Nonlocal effects of an unstable ocean current
Event: 2019 Ocean Surface Topography Science Team Meeting
Session: Science III: Mesoscale and sub-mesoscale oceanography
Presentation type: Type Poster
Contribution: not provided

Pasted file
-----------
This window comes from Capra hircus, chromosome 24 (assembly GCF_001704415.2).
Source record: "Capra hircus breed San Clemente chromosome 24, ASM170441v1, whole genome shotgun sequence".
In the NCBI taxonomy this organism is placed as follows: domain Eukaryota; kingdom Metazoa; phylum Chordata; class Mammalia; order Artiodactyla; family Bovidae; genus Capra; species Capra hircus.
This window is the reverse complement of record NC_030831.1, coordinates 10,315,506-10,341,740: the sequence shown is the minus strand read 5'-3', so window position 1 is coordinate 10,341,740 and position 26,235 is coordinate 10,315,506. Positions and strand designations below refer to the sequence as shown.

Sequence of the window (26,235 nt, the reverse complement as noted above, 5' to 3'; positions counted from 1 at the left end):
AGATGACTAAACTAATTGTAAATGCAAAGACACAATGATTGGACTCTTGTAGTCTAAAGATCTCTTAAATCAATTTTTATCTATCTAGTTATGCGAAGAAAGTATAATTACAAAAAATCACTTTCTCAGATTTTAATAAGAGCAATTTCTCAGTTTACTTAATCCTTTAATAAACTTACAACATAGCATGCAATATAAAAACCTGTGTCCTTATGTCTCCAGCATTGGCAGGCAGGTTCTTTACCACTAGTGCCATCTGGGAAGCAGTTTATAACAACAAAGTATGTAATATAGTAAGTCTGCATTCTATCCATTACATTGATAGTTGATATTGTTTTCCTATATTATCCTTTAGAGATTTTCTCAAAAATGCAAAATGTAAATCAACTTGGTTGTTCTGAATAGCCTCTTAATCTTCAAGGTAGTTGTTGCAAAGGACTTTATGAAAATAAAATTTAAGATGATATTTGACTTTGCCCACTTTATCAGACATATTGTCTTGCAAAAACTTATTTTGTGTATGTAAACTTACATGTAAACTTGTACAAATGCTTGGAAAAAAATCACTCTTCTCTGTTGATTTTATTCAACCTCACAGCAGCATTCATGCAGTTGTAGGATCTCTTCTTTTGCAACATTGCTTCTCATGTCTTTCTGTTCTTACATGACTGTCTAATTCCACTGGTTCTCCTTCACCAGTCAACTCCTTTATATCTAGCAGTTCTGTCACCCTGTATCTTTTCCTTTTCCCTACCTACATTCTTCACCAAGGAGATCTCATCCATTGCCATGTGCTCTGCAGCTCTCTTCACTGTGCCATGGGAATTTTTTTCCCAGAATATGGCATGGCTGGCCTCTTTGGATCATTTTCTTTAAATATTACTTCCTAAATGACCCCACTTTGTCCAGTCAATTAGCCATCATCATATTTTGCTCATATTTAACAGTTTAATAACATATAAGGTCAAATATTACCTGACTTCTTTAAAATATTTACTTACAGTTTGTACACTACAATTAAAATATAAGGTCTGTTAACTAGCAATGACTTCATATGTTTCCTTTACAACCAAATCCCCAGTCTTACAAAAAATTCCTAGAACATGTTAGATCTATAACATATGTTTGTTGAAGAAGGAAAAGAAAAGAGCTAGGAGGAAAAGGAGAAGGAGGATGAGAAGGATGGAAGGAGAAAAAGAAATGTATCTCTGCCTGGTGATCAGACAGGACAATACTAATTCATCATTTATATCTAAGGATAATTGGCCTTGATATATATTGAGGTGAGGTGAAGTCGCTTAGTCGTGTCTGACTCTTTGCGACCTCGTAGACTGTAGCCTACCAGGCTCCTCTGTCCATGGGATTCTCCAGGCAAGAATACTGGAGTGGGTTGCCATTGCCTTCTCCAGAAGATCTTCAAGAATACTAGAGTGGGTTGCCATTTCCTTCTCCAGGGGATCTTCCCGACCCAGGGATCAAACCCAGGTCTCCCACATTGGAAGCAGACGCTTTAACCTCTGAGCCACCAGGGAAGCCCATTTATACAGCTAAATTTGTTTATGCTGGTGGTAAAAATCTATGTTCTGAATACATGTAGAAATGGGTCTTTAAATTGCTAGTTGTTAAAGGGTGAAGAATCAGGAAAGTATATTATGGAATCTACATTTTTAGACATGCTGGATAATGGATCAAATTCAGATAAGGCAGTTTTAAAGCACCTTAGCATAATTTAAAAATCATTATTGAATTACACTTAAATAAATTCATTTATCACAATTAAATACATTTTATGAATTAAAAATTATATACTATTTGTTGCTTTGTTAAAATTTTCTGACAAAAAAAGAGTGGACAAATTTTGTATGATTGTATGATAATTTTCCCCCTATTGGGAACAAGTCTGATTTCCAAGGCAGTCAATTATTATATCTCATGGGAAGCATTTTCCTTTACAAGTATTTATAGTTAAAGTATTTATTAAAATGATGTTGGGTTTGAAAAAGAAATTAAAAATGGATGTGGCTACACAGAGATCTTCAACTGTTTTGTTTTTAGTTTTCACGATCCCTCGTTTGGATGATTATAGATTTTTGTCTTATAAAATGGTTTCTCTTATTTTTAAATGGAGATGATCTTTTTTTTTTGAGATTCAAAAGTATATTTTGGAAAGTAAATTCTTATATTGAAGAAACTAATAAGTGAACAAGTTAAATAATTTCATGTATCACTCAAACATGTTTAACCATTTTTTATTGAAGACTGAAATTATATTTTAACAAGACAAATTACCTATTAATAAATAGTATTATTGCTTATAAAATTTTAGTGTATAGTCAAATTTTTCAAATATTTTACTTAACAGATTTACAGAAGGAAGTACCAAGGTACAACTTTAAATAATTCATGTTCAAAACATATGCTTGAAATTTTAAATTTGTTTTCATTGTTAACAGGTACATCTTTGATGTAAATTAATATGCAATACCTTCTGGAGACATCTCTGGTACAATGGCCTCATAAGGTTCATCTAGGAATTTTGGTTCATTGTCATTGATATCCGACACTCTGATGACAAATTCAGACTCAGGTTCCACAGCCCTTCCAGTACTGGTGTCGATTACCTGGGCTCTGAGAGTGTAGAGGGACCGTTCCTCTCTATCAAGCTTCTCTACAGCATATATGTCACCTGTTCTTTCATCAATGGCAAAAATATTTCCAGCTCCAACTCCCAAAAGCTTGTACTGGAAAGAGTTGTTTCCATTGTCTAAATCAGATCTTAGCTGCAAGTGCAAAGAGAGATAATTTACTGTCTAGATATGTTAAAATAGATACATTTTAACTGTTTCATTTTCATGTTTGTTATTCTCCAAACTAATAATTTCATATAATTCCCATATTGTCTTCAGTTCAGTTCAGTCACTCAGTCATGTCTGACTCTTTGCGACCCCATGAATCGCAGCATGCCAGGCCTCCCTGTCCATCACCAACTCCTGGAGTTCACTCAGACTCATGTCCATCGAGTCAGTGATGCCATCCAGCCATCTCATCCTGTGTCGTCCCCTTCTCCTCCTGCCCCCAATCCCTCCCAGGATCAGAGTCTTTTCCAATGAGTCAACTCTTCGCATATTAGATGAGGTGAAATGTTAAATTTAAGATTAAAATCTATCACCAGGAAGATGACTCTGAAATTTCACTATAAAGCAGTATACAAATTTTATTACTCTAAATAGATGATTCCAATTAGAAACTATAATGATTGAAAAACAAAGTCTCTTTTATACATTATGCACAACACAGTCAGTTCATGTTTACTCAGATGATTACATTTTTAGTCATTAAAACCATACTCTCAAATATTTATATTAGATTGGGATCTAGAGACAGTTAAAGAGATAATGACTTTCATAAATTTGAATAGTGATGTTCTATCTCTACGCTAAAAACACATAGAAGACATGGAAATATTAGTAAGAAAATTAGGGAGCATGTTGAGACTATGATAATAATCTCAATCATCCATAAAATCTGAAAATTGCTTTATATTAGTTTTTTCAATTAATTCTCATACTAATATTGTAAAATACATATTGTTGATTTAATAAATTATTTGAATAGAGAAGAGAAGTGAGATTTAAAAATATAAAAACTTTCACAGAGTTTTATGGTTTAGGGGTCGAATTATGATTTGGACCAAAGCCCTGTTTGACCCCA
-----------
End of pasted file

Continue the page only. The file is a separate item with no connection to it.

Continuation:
We analyze sea-surface height (SSH) anomalies from satellite altimetry to show that the instability of the Pacific equatorial current system trigger oceanic Rossby waves that affect the variability in distant regions. SSH variability throughout much of the North Pacific is coherent with the SSH signal of tropical instability waves (TIWs) near the equator that result from instabilities of the swift equatorial current system. This variability has regular phase patterns that are consistent with barotropic Rossby waves radiating energy away from the unstable equatorial currents, and the waves can be clearly seen to propagate from the equatorial region to at least 30°N. Comparisons with numerical simulations further support this interpretation. North of 40°N, more than 6000 km from the unstable equatorial currents, the SSH field remains coherent with the near-equatorial SSH variability, but it is not as clear whether the variability at the higher latitudes is a simple result of barotropic wave radiation from the tropical instability waves. There are even more distant regions, as far north as the Aleutian Islands off of Alaska, where the SSH variability is significantly coherent with the near-equatorial instabilities. In the period band associated with tropical instability waves, a surprisingly large amount of the geostrophic eddy kinetic energy at distant midlatitude locations can be ascribed to the remote effects of the unstable equatorial currents. The fact that instabilities of strong ocean currents can radiate waves that affect mesoscale variability at distant locations poses an important challenge for parameterization of mesoscale variability in climate models.